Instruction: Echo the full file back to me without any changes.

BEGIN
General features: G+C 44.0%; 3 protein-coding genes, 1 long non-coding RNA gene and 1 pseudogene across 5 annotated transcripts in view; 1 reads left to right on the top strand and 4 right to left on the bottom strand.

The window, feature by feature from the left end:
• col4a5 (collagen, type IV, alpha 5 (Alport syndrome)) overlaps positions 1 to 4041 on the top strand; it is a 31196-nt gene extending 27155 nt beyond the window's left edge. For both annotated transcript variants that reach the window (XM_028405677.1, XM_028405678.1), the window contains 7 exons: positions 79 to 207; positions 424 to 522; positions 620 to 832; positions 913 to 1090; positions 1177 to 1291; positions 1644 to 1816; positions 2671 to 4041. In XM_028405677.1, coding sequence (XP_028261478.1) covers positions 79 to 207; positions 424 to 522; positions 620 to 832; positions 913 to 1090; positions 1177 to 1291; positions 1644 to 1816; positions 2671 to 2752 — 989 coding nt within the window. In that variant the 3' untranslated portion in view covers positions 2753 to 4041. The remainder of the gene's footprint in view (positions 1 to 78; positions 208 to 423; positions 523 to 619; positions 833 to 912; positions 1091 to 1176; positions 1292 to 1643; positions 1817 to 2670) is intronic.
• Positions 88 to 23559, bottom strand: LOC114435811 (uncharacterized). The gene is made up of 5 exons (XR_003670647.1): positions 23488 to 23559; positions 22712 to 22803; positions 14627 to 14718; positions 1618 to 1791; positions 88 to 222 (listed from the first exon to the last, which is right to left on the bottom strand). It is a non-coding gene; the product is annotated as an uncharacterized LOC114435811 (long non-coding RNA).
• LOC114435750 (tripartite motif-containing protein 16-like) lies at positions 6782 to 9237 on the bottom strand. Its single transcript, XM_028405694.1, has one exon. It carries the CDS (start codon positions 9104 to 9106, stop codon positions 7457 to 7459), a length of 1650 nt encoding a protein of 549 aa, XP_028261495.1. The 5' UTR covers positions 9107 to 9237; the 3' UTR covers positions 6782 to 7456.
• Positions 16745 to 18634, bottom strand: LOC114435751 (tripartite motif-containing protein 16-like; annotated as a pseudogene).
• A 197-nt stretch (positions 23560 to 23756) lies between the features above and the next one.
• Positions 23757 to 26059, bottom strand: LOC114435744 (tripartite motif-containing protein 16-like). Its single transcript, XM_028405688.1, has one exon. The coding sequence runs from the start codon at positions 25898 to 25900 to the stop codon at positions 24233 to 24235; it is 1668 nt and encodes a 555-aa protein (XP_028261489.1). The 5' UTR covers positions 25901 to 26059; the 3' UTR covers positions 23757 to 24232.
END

General features: G+C 44.0%; 3 protein-coding genes, 1 long non-coding RNA gene and 1 pseudogene across 5 annotated transcripts in view; 1 reads left to right on the top strand and 4 right to left on the bottom strand.

The window, feature by feature from the left end:
• col4a5 (collagen, type IV, alpha 5 (Alport syndrome)) overlaps positions 1 to 4041 on the top strand; it is a 31196-nt gene extending 27155 nt beyond the window's left edge. For both annotated transcript variants that reach the window (XM_028405677.1, XM_028405678.1), the window contains 7 exons: positions 79 to 207; positions 424 to 522; positions 620 to 832; positions 913 to 1090; positions 1177 to 1291; positions 1644 to 1816; positions 2671 to 4041. In XM_028405677.1, coding sequence (XP_028261478.1) covers positions 79 to 207; positions 424 to 522; positions 620 to 832; positions 913 to 1090; positions 1177 to 1291; positions 1644 to 1816; positions 2671 to 2752 — 989 coding nt within the window. In that variant the 3' untranslated portion in view covers positions 2753 to 4041. The remainder of the gene's footprint in view (positions 1 to 78; positions 208 to 423; positions 523 to 619; positions 833 to 912; positions 1091 to 1176; positions 1292 to 1643; positions 1817 to 2670) is intronic.
• Positions 88 to 23559, bottom strand: LOC114435811 (uncharacterized). The gene is made up of 5 exons (XR_003670647.1): positions 23488 to 23559; positions 22712 to 22803; positions 14627 to 14718; positions 1618 to 1791; positions 88 to 222 (listed from the first exon to the last, which is right to left on the bottom strand). It is a non-coding gene; the product is annotated as an uncharacterized LOC114435811 (long non-coding RNA).
• LOC114435750 (tripartite motif-containing protein 16-like) lies at positions 6782 to 9237 on the bottom strand. Its single transcript, XM_028405694.1, has one exon. It carries the CDS (start codon positions 9104 to 9106, stop codon positions 7457 to 7459), a length of 1650 nt encoding a protein of 549 aa, XP_028261495.1. The 5' UTR covers positions 9107 to 9237; the 3' UTR covers positions 6782 to 7456.
• Positions 16745 to 18634, bottom strand: LOC114435751 (tripartite motif-containing protein 16-like; annotated as a pseudogene).
• A 197-nt stretch (positions 23560 to 23756) lies between the features above and the next one.
• Positions 23757 to 26059, bottom strand: LOC114435744 (tripartite motif-containing protein 16-like). Its single transcript, XM_028405688.1, has one exon. The coding sequence runs from the start codon at positions 25898 to 25900 to the stop codon at positions 24233 to 24235; it is 1668 nt and encodes a 555-aa protein (XP_028261489.1). The 5' UTR covers positions 25901 to 26059; the 3' UTR covers positions 23757 to 24232.